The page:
I just came across a video created by Mike “The Health Ranger” Adams discussing a recent study. Applying all the subtlety of a Road Runner cartoon, Adams’ video painted the researchers as crazy mad scientists with kooky ideas that any idiot could see were just folly.
So what was Mike Adams complaining about this time? There was apparently a recent study published in August in the American Journal of Cardiology that led the authors to suggest it could be beneficial to public health if fast food establishments offered packets of cholesterol-lowering statin drugs to their customers. Suffice it to say, Adams, enemy of anything with the word “drug” in it, disagreed with their professional opinion.
But it’s not that he simply disagreed with the authors of the study that I object to but that his complaints were not scientific in nature and involved wild exaggerations of the risks of statin drugs, which my limited research found to be quite minimal. Perhaps given the fact that Adams is not a scientist, let alone a health expert in a relevant field, he didn’t really provide any legitimate scientific reasons for his objection. Instead, viewers were treated to a virtual laundry list of logical fallacies including an argument from personal incredulity, the naturalistic fallacy, and an hilariously over this top example of the slippery slope fallacy:
The idea seems to be that drug companies should start integrating their products with mainstream food items. If this effort were expanded and followed, it could lead to restaurants like McDonalds putting psychiatric drugs in Happy Meals for children, or offering blood pressure drugs as free condiments for its high sodium breakfast menu items. It could even result in fast food restaurants partnering with drug companies to blend medication chemicals right into their food products: THE PHARMA BURGER could become a reality.
Yeah, clearly McDonalds is just this close to providing free LSD instead of that toy promoting the latest Pixar film. Whatever you say, Mike. The vast majority of Adams’ arguments though can be summed up almost perfectly as, “C’mon!” or as Jay Novella of the Skeptics Guide to the Universe puts it, “Oh yeah?!”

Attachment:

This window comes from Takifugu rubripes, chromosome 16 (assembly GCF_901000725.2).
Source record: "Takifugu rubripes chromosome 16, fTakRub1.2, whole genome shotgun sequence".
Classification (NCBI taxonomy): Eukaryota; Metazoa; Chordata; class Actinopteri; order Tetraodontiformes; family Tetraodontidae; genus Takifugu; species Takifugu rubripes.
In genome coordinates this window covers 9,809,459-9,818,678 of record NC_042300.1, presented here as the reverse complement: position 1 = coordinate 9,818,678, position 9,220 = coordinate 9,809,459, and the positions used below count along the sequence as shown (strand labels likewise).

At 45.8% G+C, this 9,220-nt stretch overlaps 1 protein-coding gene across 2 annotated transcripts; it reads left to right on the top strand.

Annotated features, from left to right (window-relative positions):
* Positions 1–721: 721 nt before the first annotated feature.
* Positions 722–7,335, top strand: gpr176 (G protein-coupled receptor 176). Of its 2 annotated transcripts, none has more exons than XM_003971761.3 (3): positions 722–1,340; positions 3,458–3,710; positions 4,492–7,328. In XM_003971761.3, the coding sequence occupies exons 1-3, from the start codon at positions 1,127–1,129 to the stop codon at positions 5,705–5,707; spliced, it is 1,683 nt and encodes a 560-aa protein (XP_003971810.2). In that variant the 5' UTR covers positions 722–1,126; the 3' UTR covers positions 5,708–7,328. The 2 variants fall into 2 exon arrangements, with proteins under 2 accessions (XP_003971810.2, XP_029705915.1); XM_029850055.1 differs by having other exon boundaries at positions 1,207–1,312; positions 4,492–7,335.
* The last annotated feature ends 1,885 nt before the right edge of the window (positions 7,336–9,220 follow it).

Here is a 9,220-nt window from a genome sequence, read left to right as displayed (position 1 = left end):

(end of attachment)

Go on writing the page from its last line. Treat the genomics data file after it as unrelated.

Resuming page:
One of the Youtube text comments below Adams’ video stated the obvious…or at least the obvious given the broad brush Adams had painted:
lol why dont we stop eating fast food all together? holly shit what a concept
Of course! Why didn’t those smart scientists think of something that obvious? DUH! It’s like the urban legend about the astronaut pen that true believers love to cite. Those arrogant scientists just can’t see the forest from the trees, man! Why drug up everyone when you can just get them to eat healthier? It’s so simple! Except that it’s not. That’s like saying why waste time on teaching how to use contraceptives when we can just teach kids abstinence. The problem of course is that it doesn’t work. You’re not going to get people to radically change their eating habits overnight and people like their Big Macs. They’re cheap, fast, and taste good. It’s that trifecta that ensures McDonalds and the Oompa Loompas a long, happy future.
Speaking of whom, Adams could maybe learn a thing or two from the Oompa Loompas, namely that there’s nothing wrong with eating junk food in moderation. Recent studies have even shown that people who are a just a few pounds overweight by in large (no pun intended), live longer than the extreme dieters Adams is trying to produce.
But what did the researchers Adams is criticizing actually say?
The risk reduction associated with the daily consumption of most statins, with the exception of pravastatin, is more powerful than the risk increase caused by the daily extra fat intake associated with a 7-oz hamburger (Quarter Pounder®) with cheese and a small milkshake.
In conclusion, statin therapy can neutralize the cardiovascular risk caused by harmful diet choices. In other spheres of human activity, individuals choosing risky pursuits (motorcycling, smoking, driving) are advised or compelled to use measures to minimize the risk (safety equipment, filters, seatbelts). Likewise, some individuals eat unhealthily. Routine accessibility of statins in establishments providing unhealthy food might be a rational modern means to offset the cardiovascular risk. Fast food outlets already offer free condiments to supplement meals. A free statin-containing accompaniment would offer cardiovascular benefits, opposite to the effects of equally available salt, sugar, and high-fat condiments. Although no substitute for systematic lifestyle improvements, including healthy diet, regular exercise, weight loss, and smoking cessation, complimentary statin packets would add, at little cost, 1 positive choice to a panoply of negative ones.